|Hand||Moderate||£4,780.00 to £11,330.00||Covers penetrating wounds and crush injuries resulting in permanent but non-intrusive symptoms, or soft tissue damage and deeper cuts resulting in impairment of the hand (may require surgery).|
|Hand||Severe||£24,740.00 to £171,920.00||Covers amputation and rejoining of several fingers, resulting in a clawed, impaired, or unsightly hand, amputation of one/both hands (alternatively, amputation of several fingers rendering the hand almost useless).|
|Finger||Minor||Up to £4,055.00||Includes: full-healed fractured finger bones (healed within 1 year) with/without minor scarring.|
|Finger||Moderate||£3,370.00 to £5,000.00||Includes: complete (or almost complete) recovery after broken finger, amputation or loss of a part of the little finger.|
|Finger||Severe||£10,380.00 to £31,350.00||Includes: complete amputation of one/more fingers, fractures of the index finger. Compensation depends on level of disability and suffering.|
|Thumb||Minor||Up to £4,055.00||Short-term, severe pain gone within 3 months.|
|Thumb||Moderate||£3,370.00 to £10,750.00||Covers fractures with recovery within 6 months, damage to nerves or tendons resulting in partial loss of sensation, and cosmetic thumb deformities.|
|Thumb||Severe||£10,750.00 to £46,780.00||Partial/complete amputation of the thumb, surgical wire insertions, nerve damage, fractures, inability to grip.|
Personal injury compensation amounts for leg and foot injuries
|Part of body||Severity of injury||Amount of compensation||Types of injuries|
|Leg||Minor||£7,780.00 to £12,010.00||Minor injuries with recovery within a few months (e.g. soft-tissue injuries, bruising, cuts, and contusions). Slightly more severe injuries such as simple fractures of the femur, tibia, or fibula.|
|Leg||Moderate||£15,320.00 to £46,780.00||Minor fractures with partial recovery, serious soft tissue injury, injuries to one leg (e.g. broken bones, crushing injuries), ligament injuries, compound fractures leading to near certainty of arthritis or instability.|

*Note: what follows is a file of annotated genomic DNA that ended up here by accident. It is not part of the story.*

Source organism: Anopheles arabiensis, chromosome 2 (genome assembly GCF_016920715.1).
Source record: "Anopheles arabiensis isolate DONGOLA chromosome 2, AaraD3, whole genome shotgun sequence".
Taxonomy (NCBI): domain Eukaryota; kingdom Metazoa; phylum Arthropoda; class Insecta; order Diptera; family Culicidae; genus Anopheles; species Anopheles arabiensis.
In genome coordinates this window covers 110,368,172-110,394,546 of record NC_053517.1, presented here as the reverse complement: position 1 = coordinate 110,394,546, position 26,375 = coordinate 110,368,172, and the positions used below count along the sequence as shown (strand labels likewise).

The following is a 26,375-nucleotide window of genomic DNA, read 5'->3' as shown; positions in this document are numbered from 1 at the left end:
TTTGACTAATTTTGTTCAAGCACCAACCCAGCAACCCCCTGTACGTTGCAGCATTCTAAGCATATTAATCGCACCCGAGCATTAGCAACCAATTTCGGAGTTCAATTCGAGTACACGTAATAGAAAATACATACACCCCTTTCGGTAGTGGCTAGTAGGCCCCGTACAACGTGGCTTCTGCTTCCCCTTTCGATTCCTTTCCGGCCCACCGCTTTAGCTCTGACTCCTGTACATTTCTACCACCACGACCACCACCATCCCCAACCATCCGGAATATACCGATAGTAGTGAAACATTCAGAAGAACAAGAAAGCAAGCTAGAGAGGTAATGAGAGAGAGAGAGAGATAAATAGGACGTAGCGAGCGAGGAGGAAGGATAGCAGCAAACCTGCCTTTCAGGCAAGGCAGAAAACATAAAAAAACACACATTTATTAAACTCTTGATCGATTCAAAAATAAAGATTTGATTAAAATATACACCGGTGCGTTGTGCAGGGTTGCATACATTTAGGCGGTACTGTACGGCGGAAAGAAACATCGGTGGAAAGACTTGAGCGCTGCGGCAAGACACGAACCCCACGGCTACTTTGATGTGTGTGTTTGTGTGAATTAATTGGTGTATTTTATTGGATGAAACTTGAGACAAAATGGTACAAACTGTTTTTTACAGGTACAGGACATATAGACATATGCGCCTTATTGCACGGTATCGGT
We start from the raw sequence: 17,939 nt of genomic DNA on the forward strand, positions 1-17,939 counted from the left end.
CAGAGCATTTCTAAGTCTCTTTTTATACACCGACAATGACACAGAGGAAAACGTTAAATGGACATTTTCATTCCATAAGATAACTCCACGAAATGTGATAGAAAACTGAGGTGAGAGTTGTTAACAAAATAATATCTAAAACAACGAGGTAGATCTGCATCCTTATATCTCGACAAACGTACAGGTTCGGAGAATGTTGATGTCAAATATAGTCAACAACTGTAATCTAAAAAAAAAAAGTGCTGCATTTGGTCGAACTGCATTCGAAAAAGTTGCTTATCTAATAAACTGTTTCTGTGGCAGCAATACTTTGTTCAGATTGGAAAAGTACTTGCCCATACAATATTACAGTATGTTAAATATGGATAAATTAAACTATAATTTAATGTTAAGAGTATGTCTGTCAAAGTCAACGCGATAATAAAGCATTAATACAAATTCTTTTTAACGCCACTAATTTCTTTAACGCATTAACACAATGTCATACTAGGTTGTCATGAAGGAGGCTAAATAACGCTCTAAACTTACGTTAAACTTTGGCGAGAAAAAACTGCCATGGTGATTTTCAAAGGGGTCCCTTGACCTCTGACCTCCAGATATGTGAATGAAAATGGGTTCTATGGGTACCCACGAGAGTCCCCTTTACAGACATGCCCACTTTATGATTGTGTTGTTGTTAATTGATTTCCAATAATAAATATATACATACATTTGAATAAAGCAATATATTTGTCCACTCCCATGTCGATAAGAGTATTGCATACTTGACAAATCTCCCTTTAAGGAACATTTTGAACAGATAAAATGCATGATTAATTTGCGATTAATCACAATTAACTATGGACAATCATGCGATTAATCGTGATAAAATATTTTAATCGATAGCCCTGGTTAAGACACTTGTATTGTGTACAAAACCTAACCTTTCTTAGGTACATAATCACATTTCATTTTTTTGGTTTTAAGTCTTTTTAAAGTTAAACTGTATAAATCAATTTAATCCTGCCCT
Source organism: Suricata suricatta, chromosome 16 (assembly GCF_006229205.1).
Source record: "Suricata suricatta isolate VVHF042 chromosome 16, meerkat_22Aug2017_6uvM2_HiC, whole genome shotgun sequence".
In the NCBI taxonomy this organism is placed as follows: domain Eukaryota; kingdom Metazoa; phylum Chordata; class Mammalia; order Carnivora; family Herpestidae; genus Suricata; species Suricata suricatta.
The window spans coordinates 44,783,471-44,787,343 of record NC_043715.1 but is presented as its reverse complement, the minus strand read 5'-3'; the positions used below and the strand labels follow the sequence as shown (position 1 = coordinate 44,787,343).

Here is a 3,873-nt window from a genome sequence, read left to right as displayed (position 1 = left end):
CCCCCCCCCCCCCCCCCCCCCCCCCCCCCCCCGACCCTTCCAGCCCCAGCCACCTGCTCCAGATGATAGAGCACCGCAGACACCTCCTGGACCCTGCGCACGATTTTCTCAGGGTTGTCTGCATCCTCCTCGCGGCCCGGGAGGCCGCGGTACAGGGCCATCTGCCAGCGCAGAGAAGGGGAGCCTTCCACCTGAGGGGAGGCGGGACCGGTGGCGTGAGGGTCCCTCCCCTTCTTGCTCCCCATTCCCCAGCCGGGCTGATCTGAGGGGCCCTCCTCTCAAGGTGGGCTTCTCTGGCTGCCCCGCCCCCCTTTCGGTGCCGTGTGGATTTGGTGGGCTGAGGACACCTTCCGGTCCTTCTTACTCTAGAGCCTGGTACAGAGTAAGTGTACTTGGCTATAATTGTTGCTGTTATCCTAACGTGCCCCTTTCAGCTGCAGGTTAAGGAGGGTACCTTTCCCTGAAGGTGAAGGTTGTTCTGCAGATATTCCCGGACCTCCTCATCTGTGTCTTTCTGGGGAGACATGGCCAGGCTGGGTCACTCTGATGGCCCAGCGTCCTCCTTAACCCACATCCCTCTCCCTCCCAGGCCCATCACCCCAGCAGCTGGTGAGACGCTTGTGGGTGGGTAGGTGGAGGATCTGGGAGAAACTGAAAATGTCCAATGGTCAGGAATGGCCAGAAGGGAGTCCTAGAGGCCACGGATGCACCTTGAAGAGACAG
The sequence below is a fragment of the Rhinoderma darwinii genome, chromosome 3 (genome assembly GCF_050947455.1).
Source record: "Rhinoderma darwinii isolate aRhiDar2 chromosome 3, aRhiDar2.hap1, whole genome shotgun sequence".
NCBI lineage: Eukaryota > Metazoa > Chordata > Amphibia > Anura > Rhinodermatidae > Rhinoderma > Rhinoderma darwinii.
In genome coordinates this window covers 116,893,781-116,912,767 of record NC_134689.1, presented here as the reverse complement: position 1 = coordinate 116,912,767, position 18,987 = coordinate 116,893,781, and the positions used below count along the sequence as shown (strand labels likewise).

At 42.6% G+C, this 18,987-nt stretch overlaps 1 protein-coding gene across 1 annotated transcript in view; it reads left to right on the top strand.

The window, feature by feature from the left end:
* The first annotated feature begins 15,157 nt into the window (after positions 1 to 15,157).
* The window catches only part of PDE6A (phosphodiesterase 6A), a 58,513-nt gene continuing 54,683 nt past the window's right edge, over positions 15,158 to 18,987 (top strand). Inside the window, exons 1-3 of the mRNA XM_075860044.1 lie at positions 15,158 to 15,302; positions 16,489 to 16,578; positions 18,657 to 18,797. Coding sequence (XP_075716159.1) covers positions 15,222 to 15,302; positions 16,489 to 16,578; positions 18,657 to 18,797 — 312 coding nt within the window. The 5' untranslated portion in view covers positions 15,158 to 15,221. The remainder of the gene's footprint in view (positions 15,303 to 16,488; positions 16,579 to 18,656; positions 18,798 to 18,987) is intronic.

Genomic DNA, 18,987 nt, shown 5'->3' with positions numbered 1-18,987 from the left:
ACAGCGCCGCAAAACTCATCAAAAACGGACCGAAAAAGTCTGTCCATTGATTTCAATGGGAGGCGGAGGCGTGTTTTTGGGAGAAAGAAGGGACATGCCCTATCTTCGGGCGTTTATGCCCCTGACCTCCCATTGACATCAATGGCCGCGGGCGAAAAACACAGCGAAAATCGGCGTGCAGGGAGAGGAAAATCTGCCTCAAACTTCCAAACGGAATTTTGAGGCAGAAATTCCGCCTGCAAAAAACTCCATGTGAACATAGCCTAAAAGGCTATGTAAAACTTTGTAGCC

|Leg||Severe||£46,780.00 to £240,590.00||Severe injuries resulting in extensive degloving, bone grafting, permanently reduced mobility, or amputation of one/both legs (above/below the knee).|
|Knee||Minor||Up to £11,730.00||Includes soft tissue injuries (recovery within a few months), a twisted knee, lacerations, or bruising resulting in discomfort or pain.|
|Knee||Moderate||£22,340.00 to £37,070.00||Includes: seriously damaged kneecaps, ligaments, or muscles, dislocation, a torn meniscus, acceleration injuries (over several years), resulting in ongoing discomfort or pain.|
|Knee||Severe||£44,470.00 to £82,080.00||Covers constant pain, severe disability, or muscle wastage. Higher compensation if need for surgery or injury effects quality of life.|
|Ankle||Minor||Up to £11,730.00||Smaller fractures, but bone has not been displaced. May include sprains, injured ligaments (likely leads to scarring). Smaller injuries can allow for full recovery within a year, without any scarring.|
|Ankle||Moderate||£11,730.00 to £42,710.00||Includes ligament tears, fractures, leading to smaller disabilities while standing/moving. Increased risk of osteoarthritis. Operation/cast needed. May lead to inability to work or call for special footwear.|
|Ankle||Severe||£42,710.00 to £59,480.00||Severe injury resulting in deformities, disabilities, or even amputation of the body part down the line.|
|Achilles||Minor||£6,200.00 to £10,750.00||Minor instability due to tendon damage around the ankle. Some more severe cases might involve scarring.|
|Achilles||Moderate||£10,750.00 to £17,970.00||More serious injury and partially ruptured tendon. More severe cases tend to involve disability and/or permanent scarring.|
|Achilles||Severe||£21,320.00to £32,780.00||Restricted movement of the ankle due to severed muscle tissue. Small likelihood of further improvement of limp and residual scarring.|
|Foot||Minor||Up to £11,730.00||Includes: minor fractures, lacerations or contusions (with complete recovery within 2 years), ruptured ligaments or other puncture wounds that result in chronic pain or a permanent limp.|
|Foot||Moderate||£11,730.00 to £59,730.00||Includes: metatarsal fractures resulting in permanent deformity and ongoing symptoms, fractured heels (both), restricted mobility, degloving and heel fusion.|
|Foot||Severe||£71,640.00 to £171,920.00||Injury needing amputation of one/both feet or traumatic amputation of the forefoot (to prevent need for complete amputation).|
|Toe||Minor||Up to £8,190.00||One or more broken toes with a varying recovery period. Compensation depends on presence of long-term symptoms and speed of recovery.|
|Toe||Moderate||£8,190.00 to £11,730.00||Multiple fractures, crush injuries to two/more toes, permanent disability. May have involved unsuccessful past operations.|
|Toe||Severe||£11,730.00 to £47,830.00||Severe crush injuries leading to less/surgical amputation of one or two toes (not including the big toe), amputation of all toes or the big toe.|